Ban Ki-moon's speeches


Press encounter following meeting with President Barack Obama of the United States of America

Secretary-General Ban Ki-moon, Washington, D.C. (USA), 11 April 2013

Thank you very much, Mr. President. I really appreciate President [Barack] Obama for inviting me to the Oval Office and I really appreciate your global leadership to make this world more peaceful, more prosperous, and where all human rights are protected and respected.

The United Nations and United States share common goals – peace and security, human rights and development.

In that regard, I really appreciate such strong leadership and cooperation and support of the US Government and President Obama.

You and the American people care about the world – justice, freedom and opportunity for all.

I am very encouraged that the partnership between the United Nations and the United States is now [building a] very solid foundation and [growing] stronger, and I count on your continuing support on that.

As President Obama has just explained in detail now, I do not have much to add to all of the subjects, but if I may just say a few words from my own perspective as Secretary-General.

On Syria, this is a most troubling situation where all the leaders of the world should really take a much more strengthened leadership role. I have asked President Obama to demonstrate and exercise his stronger leadership in working together with key partners of the Security Council. As Secretary-General, I have been working very closely with Joint Special Representative Lakhdar Brahimi and I will continue to do that.

Unfortunately, this crisis has entered the third year. In the absence of a political solution, we have seen well over 70,000 people being killed. More than 50 per cent of schools, hospitals and infrastructure have been destroyed. More than 6 million people have been internally displaced and we have 1.3 million refugees around the neighbouring countries of Syria.

This continuing military trouble as well as intensified sectarian overtones make us really worried that unless we stop this violence, this whole Syrian society may be destroyed. We have been mobilizing all possible humanitarian assistance and I really appreciate President Obama and his Government’s very generous support of this humanitarian assistance.

On the chemical weapons investigation, it is regrettable that the Syrian Government has rejected my offer to engage in investigation. This is my authority in accordance with General Assembly and Security Council resolutions. I sincerely hope that the Syrian Government will allow [it] so that this investigation team will be able to conduct the investigation as requested by them and I have received a request from other Member States. That is why I have really assembled very experienced experts as a team. They are now ready. They can be deployed any time soon; so this is my urgent appeal.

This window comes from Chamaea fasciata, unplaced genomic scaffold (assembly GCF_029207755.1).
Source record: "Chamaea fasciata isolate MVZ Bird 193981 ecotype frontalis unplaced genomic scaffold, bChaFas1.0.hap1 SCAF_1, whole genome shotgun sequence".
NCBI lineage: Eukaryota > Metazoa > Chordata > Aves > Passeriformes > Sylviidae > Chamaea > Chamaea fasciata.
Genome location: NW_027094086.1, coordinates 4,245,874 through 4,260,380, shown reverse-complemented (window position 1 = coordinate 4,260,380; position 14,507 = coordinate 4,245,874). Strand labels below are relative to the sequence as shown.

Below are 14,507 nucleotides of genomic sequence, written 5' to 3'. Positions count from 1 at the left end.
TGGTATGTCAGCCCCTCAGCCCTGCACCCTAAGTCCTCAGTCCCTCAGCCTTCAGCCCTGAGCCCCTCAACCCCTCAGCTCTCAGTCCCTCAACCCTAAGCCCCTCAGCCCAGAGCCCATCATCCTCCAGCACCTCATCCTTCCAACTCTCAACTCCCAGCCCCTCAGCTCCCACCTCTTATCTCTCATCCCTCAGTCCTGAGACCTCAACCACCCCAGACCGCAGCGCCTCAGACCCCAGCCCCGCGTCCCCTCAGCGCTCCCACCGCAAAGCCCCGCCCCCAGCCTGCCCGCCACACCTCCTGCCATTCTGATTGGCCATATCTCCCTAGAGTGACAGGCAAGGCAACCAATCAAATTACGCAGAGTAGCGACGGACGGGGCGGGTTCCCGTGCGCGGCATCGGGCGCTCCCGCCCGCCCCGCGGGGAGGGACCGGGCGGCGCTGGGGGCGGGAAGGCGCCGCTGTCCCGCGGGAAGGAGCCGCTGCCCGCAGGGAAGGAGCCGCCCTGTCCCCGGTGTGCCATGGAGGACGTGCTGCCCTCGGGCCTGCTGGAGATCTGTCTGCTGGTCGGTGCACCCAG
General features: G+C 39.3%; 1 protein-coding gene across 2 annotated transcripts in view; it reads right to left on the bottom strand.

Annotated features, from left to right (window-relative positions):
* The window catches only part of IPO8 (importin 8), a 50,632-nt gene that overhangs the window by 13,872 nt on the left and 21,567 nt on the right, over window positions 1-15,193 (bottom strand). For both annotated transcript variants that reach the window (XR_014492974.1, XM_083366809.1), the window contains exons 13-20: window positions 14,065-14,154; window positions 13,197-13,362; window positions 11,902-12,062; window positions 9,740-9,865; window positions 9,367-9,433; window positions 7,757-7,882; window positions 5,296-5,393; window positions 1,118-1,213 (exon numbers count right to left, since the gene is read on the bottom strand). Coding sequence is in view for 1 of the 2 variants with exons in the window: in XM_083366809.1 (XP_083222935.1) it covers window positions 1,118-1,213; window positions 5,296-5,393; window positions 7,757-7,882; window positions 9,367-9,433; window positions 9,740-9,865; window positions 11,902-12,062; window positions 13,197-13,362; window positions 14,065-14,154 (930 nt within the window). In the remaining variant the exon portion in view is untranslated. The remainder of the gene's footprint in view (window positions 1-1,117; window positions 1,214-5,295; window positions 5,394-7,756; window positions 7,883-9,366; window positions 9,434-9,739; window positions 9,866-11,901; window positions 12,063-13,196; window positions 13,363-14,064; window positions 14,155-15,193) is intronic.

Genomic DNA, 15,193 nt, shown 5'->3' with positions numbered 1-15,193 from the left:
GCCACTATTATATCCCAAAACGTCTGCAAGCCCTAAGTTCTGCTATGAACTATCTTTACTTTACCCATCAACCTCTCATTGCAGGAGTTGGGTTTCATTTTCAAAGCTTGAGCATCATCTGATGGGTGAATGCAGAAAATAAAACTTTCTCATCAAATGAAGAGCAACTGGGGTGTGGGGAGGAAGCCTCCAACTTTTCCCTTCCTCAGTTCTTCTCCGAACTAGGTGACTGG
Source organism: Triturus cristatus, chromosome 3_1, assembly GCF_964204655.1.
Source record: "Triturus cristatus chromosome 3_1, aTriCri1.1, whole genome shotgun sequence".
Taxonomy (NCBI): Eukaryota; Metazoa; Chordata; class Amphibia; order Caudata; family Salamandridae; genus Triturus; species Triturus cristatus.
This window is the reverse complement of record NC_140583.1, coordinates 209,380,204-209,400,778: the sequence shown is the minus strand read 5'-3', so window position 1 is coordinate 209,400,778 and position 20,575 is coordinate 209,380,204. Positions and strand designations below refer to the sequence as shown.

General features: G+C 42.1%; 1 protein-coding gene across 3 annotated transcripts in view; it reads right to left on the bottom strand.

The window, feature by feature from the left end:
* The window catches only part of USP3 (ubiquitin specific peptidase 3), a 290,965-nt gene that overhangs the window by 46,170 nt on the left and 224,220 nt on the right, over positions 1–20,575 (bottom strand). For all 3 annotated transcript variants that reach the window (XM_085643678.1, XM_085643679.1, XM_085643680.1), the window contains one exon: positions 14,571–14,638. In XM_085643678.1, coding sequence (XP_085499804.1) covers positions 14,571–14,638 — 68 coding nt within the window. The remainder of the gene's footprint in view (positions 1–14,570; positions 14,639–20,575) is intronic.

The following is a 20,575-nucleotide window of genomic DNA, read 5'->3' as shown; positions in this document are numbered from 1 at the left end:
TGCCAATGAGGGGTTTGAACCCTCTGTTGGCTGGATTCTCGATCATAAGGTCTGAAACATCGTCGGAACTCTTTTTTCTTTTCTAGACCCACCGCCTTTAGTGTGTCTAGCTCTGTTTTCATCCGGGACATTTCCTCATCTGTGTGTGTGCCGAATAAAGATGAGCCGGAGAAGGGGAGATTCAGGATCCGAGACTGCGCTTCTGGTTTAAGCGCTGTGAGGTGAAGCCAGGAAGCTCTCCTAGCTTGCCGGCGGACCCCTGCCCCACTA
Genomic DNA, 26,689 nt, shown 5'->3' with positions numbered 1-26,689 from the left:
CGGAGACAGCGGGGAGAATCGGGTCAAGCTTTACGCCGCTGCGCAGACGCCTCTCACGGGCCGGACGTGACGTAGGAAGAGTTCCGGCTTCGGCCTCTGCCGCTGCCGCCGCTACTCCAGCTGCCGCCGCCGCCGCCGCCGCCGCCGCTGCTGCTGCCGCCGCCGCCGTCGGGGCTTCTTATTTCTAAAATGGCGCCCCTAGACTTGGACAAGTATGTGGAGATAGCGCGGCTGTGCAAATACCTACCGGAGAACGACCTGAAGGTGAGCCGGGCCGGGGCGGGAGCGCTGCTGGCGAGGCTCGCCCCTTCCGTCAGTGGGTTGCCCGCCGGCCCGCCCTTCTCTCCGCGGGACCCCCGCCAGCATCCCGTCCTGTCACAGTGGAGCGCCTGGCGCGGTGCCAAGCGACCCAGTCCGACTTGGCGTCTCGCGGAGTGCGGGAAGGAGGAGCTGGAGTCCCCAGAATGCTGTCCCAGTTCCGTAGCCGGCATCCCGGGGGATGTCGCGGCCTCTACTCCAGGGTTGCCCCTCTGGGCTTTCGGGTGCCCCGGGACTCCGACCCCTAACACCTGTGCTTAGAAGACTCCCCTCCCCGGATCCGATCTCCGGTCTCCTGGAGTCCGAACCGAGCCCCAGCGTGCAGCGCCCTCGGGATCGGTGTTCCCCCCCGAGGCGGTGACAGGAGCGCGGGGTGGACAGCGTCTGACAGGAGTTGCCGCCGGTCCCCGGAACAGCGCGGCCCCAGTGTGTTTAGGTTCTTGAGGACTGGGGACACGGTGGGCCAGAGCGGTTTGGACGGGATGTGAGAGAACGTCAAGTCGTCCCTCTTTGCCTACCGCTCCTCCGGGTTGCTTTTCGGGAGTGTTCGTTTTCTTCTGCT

On the situation in and around the Korean Peninsula, I am deeply concerned and we share grave concerns together [about] the continuing tensions on the Korean Peninsula. I urge the DPRK [Democratic People’s Republic of Korea] authorities to refrain from taking any further provocative measures and rhetoric. This is not helpful. And I really highly commended President Obama’s firm, principled, but measured response in close consultation with the Republic of Korea Government and with the strong engagement of neighbouring countries like China. We hope that all the countries, including China, who may have influence over North Korea, can exercise their leadership and influence so that this situation will be resolved peacefully. First and foremost, the tension level must come down. North Korea should not confront the international community as they are now doing. I hope that concerned parties – including the United States, China, the Republic of Korea and Russia and Japan – will continue to work together on this matter

On the Middle East, I really appreciate President Obama’s initiative [and] his visit to the region. We need to do all our efforts to fully utilize the momentum generated by President Obama’s visit so that the two-State solution can be successfully implemented as soon as possible.

On climate change, I intend to work very closely with the Member States so that a legally-binding global treaty can be achieved by the end of 2015. And for that [to be] possible, to facilitate this process, I intend to convene a leaders’ meeting sometime next year. I have invited President Obama, I invited him to play an important leadership role for humanity.

As far as United Nations reform is concerned, I will continue to make this Organization more effective, efficient, accountable and trustworthy.

I thank you very much for your leadership.